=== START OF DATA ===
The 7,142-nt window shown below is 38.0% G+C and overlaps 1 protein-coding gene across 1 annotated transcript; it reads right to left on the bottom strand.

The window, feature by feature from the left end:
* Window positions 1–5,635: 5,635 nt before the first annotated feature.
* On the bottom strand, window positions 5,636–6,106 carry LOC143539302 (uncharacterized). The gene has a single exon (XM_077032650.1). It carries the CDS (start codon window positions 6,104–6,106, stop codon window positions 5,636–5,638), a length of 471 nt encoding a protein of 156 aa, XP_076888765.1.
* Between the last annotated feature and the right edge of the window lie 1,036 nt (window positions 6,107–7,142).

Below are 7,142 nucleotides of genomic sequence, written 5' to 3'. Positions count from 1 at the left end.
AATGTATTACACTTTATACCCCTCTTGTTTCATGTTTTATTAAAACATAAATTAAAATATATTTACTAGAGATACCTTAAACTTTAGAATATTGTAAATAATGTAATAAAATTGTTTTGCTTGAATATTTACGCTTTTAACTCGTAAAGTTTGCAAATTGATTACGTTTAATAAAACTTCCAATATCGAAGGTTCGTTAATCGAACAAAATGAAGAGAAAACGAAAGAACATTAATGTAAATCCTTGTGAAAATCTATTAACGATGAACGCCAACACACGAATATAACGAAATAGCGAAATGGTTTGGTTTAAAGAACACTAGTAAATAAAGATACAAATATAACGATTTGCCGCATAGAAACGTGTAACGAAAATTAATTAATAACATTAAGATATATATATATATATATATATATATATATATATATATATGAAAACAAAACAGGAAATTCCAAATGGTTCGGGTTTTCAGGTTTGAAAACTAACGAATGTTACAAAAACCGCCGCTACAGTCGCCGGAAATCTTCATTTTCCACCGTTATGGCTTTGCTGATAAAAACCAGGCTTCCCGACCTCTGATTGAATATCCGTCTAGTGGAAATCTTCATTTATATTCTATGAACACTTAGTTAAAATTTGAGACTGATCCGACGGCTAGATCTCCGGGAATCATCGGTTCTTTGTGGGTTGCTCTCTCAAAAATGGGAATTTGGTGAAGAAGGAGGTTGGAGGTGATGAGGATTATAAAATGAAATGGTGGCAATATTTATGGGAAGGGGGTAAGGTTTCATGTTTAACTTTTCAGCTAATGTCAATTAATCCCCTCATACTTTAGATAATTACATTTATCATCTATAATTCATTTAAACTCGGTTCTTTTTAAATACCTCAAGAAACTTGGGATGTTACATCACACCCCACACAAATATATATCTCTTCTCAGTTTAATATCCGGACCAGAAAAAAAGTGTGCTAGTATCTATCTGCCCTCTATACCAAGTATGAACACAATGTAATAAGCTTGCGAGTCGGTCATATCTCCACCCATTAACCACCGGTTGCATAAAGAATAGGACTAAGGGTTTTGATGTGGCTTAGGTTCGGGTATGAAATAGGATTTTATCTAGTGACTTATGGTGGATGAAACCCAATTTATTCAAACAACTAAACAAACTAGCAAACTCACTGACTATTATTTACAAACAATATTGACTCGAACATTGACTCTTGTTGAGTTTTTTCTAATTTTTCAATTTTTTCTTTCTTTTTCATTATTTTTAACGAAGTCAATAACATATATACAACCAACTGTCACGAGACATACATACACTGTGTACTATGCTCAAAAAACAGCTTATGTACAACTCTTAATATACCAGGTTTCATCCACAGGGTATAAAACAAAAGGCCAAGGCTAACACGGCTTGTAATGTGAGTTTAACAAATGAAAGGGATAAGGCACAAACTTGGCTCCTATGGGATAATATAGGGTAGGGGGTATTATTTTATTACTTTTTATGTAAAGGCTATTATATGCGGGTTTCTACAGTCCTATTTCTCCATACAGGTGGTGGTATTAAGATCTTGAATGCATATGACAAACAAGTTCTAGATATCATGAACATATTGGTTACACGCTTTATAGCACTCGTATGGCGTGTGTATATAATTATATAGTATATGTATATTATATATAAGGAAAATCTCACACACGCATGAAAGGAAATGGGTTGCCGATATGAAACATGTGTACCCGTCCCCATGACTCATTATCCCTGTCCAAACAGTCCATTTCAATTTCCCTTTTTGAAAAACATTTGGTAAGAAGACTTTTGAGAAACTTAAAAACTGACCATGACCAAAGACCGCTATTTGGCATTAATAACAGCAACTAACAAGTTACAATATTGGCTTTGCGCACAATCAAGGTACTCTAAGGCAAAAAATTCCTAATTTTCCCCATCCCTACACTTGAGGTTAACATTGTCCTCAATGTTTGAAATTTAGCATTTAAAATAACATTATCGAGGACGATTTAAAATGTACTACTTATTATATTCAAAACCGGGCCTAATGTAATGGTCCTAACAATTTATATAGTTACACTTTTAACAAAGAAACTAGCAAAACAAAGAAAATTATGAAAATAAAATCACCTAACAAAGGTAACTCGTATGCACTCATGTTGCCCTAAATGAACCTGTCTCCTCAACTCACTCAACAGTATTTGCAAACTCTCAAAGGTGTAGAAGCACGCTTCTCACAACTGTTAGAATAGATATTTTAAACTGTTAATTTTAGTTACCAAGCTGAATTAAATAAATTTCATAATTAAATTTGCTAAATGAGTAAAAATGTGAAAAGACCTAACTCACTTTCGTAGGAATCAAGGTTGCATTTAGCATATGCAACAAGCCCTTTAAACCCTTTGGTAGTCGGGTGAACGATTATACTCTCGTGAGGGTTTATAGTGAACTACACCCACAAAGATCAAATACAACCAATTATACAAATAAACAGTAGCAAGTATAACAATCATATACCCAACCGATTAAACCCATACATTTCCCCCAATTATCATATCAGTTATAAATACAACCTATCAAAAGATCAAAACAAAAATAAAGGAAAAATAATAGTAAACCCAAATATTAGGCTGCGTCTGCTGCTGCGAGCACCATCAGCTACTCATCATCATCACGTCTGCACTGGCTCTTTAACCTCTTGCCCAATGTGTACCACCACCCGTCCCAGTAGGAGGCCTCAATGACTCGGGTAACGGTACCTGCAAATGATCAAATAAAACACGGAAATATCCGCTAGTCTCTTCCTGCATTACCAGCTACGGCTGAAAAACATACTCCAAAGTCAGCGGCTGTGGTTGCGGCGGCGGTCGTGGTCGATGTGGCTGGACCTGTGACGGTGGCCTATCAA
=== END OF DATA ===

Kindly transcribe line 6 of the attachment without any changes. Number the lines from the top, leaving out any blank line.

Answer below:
Below are 7,142 nucleotides of genomic sequence, written 5' to 3'. Positions count from 1 at the left end.